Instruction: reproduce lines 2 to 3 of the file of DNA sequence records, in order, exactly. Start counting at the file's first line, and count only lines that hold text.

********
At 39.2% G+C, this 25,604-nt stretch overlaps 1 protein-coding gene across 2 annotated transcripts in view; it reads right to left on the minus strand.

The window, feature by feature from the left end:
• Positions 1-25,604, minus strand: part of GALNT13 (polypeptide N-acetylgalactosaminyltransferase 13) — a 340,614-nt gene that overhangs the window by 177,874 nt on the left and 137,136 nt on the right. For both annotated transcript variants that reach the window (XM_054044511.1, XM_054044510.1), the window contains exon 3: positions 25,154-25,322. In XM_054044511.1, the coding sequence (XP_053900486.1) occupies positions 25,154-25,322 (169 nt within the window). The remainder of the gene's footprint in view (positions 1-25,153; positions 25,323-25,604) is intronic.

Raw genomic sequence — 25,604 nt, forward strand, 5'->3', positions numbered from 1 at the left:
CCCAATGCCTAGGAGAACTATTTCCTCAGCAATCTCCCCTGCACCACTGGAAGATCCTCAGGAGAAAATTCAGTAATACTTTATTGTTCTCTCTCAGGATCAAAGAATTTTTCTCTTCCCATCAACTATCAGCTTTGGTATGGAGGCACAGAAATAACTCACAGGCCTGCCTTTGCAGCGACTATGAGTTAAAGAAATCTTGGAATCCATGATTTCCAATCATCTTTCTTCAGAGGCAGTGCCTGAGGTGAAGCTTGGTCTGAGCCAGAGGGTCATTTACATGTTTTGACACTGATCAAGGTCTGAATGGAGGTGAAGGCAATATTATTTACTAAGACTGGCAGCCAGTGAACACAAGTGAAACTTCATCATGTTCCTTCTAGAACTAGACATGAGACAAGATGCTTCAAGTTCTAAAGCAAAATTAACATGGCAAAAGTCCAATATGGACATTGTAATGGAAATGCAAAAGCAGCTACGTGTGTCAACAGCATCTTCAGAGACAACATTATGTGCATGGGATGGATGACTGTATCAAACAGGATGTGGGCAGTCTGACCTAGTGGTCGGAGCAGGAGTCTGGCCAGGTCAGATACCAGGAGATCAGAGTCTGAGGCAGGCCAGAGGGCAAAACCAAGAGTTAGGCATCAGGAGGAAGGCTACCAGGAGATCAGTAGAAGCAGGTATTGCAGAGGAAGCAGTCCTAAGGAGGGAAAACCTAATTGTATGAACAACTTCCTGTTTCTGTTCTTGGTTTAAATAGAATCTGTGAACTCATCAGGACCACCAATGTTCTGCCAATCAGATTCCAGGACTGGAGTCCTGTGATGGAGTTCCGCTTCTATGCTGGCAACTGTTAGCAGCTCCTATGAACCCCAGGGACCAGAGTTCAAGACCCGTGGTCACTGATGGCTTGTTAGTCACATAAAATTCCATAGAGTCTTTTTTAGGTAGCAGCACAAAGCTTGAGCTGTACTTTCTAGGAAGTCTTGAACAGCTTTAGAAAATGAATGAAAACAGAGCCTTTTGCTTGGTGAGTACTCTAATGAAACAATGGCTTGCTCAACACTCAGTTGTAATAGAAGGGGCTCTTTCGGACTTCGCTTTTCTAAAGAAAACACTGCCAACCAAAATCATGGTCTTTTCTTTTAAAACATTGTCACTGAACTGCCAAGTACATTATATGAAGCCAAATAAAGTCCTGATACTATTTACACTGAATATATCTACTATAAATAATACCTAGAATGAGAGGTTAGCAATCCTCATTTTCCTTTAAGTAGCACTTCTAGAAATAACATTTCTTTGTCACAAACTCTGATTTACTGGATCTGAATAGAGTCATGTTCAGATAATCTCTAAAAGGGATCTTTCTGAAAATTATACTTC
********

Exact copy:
The window, feature by feature from the left end:
• Positions 1-25,604, minus strand: part of GALNT13 (polypeptide N-acetylgalactosaminyltransferase 13) — a 340,614-nt gene that overhangs the window by 177,874 nt on the left and 137,136 nt on the right. For both annotated transcript variants that reach the window (XM_054044511.1, XM_054044510.1), the window contains exon 3: positions 25,154-25,322. In XM_054044511.1, the coding sequence (XP_053900486.1) occupies positions 25,154-25,322 (169 nt within the window). The remainder of the gene's footprint in view (positions 1-25,153; positions 25,323-25,604) is intronic.